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Film Review: “We the Animals” (2018) ★★★★


Photo by The Orchard – © The Orchard 2018

What can we expect from a life that doesn’t give us much opportunities but rather hits even harder as soon as it can such that there’s no way up any time soon? “We the Animals” stunningly highlights the brutality of life when it finds perfect victims to play with, like a toy. It takes one family and does everything it wishes until the mind goes mad. And when there’s no sanity left, all what you see is the semblance of a life no one should ever go through…

“We the Animals” is a coming-of-age story of three boys, Manny, Joel and Jonah who live with their Paps and Ma beyond the poverty. While Manny and Joel are slowly turning into a sad version of their father, Jonah shapes a new personality for himself that will slowly enter a conflicting path of his present and possible future, that might be as dark as it is right now. But the young boy wants only one thing – a complete, happy, and fulfilled family. The whole problem is that the family cannot provide what Jonah wants, at least not what lay in his innocent mind.

Paps physically abuses Ma. As he is ready again to depart from home, it’s Jonah’s birthday he is about to celebrate tomorrow. But when tomorrow comes, they find their mother beaten up in bed, tired, hungry but unwilling to leave the only place where she can feel like doing nothing. Jonah and his two brothers go out to find food only to find themselves in the yard of an old man, who first gets angry at hem, but shortly after offers them food. It is then when they meet the young neighbor who introduces the world of adult movies to the little boys. Manny and Joel are happy enough to watch that but not Jonah, whose mind continues its race against all odds.

Based on Justin Torres’ novel, co-written by Daniel Kitrosser and Jeremiah Zagar, who also directed it, “We the Animals” is a sad portrayal of a family’s struggle who still manage to retain their love. But while love is not capable of feeding or bringing money home, it’s Paps who at some point loses his job due to bringing his children to his workplace. The scene when he begins digging the hole, the viewer will be anxious to learn why the man who just lost his job is doing this. And of course while we are prepared for the worst, the outcome is far worse than what a singular scene could express.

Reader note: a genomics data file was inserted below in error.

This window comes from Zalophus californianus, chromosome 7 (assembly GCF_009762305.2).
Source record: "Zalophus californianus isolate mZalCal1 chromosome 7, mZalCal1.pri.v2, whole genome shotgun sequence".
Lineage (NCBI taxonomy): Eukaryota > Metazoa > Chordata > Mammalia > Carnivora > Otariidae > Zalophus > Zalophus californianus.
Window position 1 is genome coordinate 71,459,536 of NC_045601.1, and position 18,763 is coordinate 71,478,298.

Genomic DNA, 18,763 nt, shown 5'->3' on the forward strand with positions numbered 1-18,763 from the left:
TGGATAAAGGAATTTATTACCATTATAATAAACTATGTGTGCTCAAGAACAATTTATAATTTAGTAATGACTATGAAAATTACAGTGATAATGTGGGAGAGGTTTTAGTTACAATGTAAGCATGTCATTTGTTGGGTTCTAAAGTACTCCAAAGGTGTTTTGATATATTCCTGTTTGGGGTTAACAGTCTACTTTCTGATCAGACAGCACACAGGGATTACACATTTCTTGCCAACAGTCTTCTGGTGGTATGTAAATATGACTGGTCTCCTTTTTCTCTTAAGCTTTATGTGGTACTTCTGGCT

As for the performances from Raul Castillo (Paps), Josiah Gabriel (Joel), Isaiah Kristian (Manny), Sheila Vand (Ma) and Evan Rosado as Jonah solidifies the strength and the importance of the characters they portrayed to be captured in exact same way they did. Ma or Paps are not likable characters. But you also don’t blame them for the fall off in their existence who do a little to change that. Isaiah Kristian’s Manny or Josiah Gabriel’s Joel are what we all must refer to if we don’t want our children to become like them. But again, it’s not their fault for becoming who they are. Unfortunately, it’s life that leaves them with no choice but lead the future in a way they can picture.

But Jonah is a whole different story, as if he’s from a different planet. All what he sees around does not seem to affect him at all. Is it all because of his desire to protect himself from going crazy? But he just turned ten, which means, he has a long life ahead to realize or to relive the moments that forced him to distance himself from. And that, my dear reader, is the beauty of the film when you have enough room for imagination. Because “We the Animals” has nothing pleasant to offer in terms of the situation you find its protagonists. But that, surely, should be the least of our concerns because life is not all rainbows and butterflies.

In conclusion, the film had lots of potential and all of it was being completely unleashed by the filmmaker. That said, “We the Animals” reaches the highest point where we all are forced to look at ourselves or just around for a second to ask one simple question: “How much do we know about the life of others? How much do we know about suffering? How much do we know about children that live in the house or in a family that would bring them less acknowledgment in life, even less than the streets if they would choose to live on there? So if you’re looking for a decent material or just shock therapy, “We the Animals” should be your first choice as it, trust me, will turn every single viewer’s world upside down. And when it will bring it back, it will never be the same. I don’t think so.

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